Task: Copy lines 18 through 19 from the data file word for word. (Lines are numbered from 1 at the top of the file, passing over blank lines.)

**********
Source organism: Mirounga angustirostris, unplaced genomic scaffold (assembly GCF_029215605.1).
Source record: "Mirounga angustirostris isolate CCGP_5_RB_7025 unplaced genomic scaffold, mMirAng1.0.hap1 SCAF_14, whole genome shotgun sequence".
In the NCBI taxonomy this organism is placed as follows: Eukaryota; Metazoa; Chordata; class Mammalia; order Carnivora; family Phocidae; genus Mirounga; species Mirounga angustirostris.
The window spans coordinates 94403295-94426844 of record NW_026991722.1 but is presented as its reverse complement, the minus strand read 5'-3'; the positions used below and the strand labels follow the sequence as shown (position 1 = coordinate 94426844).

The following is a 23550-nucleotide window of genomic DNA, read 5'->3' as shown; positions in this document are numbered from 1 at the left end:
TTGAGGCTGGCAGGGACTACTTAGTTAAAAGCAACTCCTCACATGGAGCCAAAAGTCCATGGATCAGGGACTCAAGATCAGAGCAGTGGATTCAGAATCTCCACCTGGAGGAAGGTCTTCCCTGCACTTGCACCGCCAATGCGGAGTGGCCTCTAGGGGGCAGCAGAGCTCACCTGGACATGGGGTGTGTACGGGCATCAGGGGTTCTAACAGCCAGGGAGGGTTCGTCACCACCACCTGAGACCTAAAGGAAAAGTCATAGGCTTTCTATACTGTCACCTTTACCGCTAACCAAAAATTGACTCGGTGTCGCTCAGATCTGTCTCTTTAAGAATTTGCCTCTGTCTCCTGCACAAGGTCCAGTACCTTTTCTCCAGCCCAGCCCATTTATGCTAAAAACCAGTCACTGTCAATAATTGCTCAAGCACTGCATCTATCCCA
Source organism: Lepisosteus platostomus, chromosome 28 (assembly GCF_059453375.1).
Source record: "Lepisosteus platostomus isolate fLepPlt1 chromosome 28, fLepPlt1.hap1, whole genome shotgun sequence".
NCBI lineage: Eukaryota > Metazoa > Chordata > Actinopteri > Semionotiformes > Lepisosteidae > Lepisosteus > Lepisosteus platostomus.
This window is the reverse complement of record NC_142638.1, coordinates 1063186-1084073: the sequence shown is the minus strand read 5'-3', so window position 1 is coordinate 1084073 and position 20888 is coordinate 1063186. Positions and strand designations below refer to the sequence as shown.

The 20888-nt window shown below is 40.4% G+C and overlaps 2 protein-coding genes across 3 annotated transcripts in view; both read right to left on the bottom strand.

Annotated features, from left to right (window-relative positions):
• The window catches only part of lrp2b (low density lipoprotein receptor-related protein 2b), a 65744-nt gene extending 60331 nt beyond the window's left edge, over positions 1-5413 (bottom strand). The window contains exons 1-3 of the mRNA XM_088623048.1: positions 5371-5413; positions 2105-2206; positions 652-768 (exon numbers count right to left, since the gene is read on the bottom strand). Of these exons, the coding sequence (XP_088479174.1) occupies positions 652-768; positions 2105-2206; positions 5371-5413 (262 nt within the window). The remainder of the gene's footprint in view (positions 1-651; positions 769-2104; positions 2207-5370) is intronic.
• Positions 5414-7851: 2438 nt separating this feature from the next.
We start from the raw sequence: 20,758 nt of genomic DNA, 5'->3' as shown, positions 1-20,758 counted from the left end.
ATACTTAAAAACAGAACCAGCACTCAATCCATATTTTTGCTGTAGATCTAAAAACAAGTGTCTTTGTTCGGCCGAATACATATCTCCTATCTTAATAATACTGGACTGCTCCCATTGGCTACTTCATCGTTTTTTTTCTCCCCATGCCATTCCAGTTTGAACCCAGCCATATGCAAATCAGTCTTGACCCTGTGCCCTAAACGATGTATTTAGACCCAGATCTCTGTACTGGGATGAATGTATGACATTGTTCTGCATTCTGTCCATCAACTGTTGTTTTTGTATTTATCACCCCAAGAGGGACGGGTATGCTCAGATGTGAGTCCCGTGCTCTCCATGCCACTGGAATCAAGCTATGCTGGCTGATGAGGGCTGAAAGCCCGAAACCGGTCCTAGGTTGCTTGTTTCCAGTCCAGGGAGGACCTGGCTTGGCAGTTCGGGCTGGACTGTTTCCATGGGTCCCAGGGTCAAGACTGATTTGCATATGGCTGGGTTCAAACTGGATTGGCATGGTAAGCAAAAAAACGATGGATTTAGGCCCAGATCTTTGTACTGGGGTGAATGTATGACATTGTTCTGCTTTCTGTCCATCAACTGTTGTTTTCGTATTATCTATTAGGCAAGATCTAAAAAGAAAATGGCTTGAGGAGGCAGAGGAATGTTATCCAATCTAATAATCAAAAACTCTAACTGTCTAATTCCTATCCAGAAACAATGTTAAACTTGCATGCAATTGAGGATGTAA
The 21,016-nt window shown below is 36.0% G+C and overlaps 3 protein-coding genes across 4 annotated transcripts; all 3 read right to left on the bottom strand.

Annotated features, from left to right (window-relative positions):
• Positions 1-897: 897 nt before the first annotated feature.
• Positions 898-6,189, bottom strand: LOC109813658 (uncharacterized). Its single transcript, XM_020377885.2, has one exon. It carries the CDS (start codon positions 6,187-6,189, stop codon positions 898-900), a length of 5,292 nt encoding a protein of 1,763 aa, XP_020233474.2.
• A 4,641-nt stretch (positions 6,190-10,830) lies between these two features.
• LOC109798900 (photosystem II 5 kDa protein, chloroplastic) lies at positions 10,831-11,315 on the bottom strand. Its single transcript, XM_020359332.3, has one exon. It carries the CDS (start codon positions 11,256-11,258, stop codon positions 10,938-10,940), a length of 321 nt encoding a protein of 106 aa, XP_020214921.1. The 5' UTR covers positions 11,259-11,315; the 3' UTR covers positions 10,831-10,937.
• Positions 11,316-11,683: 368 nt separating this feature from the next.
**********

Annotated features, from left to right (window-relative positions):
• Positions 1-897: 897 nt before the first annotated feature.